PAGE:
Review Article

Effectiveness of Tenecteplase Compared with Streptokinase and Heparin in the Treatment of Pulmonary Embolism of Varied Severity: A Retrospective Analysis

Ashish Agrawal1*, Shibnath kamila1, Aditya Donepudi1 and Rajendra Premchand2
1Department of Pharmacy, Bharat Institute of Technology, India
2Department of Cardiology, Krishna Institute of Medical Science, India


*Corresponding author: Ashish Agrawal, Bharat Institute of Technology, Hyderabad


Published: 12 Sep, 2017
Cite this article as: Agrawal A, kamila S, Donepudi A, Premchand R. Effectiveness of Tenecteplase Compared with Streptokinase and Heparin in the Treatment of Pulmonary Embolism of Varied Severity: A Retrospective Analysis. Ann Pharmacol Pharm. 2017; 2(17): 1091.

Abstract

Background: Thrombolytics are recommended in high risk patients with massive pulmonary embolism (PE). However, clinical practice seems to be far different and questions related to its utility in lesser severe patients remain subject of investigation. The objective of this retrospective study was to compare the efficacy and safety of tenecteplase with streptokinase and heparin.
Method: A total of 103 patients (tenecteplase: 62, streptokinase: 17, heparin: 24) diagnosed with PE (massive: 33[32.04%], submassive: 50[48.54%] and minor: 20[19.42%]) were included.
Results: Mean age was 50.04 years and major risk factors were immobilization due to hospitalization, history of deep vein thrombosis and diabetes. Common clinical symptoms of dyspnoea, right ventricular dysfunction and cough were found in 94.17, 81.55 and 77.67% patients, respectively. Between treatment and day 7 death occurred in 4.84, 5.88 and 8.33% patients in the tenecteplase, streptokinase and heparin group, respectively. The difference between treatment group was nonsignificant (p>0.05). All treatment have shown significant alleviation in the dyspnoea and heart rate (p<0.05). Significant (p<0.05) increase in the oxygen saturation was seen and it was markedly higher in the tenecteplase treated patients compared with the streptokinase and heparin. By day 7, there was 100% resolution of right bundle branch block only in the tenecteplase group. No intracranial bleeding or fatal bleeding episode was found in either group.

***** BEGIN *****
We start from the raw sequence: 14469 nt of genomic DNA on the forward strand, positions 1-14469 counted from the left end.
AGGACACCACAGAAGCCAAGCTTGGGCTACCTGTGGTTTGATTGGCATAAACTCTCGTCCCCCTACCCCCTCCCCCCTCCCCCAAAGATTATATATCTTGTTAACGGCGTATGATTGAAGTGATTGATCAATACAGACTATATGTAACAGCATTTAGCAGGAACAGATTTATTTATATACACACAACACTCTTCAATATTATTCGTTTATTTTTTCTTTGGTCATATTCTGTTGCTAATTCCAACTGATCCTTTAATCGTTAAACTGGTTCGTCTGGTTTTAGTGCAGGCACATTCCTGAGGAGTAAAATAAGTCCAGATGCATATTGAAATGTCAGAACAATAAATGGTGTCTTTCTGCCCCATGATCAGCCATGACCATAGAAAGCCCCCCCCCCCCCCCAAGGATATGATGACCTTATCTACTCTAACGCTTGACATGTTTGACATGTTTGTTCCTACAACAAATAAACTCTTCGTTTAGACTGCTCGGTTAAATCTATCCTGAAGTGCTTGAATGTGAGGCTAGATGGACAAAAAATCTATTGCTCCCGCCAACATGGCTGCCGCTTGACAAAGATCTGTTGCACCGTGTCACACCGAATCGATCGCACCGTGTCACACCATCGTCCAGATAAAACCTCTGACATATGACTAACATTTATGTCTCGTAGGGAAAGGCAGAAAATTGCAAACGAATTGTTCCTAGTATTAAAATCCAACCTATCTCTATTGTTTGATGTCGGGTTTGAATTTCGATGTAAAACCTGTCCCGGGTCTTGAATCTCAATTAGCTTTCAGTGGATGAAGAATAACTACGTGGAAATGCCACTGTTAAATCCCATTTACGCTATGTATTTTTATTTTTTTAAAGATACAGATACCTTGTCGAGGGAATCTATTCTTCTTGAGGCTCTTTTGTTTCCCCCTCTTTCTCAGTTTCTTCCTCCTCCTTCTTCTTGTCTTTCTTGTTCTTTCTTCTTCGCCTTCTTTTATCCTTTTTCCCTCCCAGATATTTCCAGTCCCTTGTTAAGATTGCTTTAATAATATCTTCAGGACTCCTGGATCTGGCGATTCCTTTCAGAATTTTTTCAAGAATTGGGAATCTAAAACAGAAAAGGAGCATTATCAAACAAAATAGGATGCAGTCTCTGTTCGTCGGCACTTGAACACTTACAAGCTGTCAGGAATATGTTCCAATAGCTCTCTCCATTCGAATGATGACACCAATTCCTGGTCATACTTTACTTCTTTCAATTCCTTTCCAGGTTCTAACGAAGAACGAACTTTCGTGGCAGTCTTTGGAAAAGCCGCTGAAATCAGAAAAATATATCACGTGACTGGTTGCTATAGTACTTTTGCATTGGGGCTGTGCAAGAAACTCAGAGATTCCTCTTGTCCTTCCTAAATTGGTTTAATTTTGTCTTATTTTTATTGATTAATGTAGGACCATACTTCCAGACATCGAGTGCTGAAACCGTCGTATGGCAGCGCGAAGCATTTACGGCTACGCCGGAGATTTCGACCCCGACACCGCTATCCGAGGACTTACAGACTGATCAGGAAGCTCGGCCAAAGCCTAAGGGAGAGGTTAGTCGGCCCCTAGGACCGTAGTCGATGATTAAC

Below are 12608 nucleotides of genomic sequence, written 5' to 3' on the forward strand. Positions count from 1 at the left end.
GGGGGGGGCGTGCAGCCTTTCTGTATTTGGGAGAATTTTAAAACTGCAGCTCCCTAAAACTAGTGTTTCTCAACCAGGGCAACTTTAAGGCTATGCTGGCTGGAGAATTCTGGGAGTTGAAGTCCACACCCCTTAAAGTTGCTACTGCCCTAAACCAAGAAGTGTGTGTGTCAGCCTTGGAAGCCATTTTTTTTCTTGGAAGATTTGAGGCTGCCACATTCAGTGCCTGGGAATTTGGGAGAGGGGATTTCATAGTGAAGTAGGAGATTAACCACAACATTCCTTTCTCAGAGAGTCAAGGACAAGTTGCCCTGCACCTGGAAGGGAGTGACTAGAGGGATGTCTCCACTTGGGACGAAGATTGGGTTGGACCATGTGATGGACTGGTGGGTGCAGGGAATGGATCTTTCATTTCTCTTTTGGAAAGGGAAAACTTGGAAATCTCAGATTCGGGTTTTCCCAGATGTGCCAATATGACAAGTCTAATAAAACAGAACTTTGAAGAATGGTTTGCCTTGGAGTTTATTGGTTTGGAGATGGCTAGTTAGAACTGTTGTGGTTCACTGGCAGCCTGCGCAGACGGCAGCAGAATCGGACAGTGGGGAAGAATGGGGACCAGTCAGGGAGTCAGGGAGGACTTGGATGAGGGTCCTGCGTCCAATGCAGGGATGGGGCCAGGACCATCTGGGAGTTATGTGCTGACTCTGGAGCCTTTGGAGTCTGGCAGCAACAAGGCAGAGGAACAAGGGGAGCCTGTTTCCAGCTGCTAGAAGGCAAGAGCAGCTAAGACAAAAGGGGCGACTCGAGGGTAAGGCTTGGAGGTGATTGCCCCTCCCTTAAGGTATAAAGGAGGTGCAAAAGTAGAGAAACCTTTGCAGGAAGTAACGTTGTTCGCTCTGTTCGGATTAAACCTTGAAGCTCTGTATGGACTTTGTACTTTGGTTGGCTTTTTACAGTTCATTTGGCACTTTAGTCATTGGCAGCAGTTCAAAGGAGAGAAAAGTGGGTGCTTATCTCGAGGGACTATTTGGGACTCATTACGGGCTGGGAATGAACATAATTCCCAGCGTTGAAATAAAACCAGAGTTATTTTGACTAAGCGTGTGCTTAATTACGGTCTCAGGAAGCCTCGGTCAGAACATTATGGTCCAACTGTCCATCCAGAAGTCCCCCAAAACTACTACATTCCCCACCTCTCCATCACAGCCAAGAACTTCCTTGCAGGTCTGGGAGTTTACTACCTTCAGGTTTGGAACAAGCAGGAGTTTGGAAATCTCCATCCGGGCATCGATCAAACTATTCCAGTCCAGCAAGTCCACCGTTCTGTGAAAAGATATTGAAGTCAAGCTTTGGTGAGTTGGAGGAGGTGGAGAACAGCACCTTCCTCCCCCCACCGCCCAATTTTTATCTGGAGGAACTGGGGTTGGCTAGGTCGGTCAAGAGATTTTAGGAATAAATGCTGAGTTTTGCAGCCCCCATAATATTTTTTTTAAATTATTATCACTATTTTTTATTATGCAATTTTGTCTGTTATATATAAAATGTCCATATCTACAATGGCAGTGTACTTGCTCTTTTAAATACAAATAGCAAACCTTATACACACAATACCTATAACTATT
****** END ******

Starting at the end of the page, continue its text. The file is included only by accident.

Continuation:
Conclusion: Tenecteplase was found to be effective in patients with PE irrespective of their clinical status and no major adverse events were noted.
Keywords: Thrombolytics; Pulmonary embolism; Tenecteplase; Heparin; Streptokinase


Introduction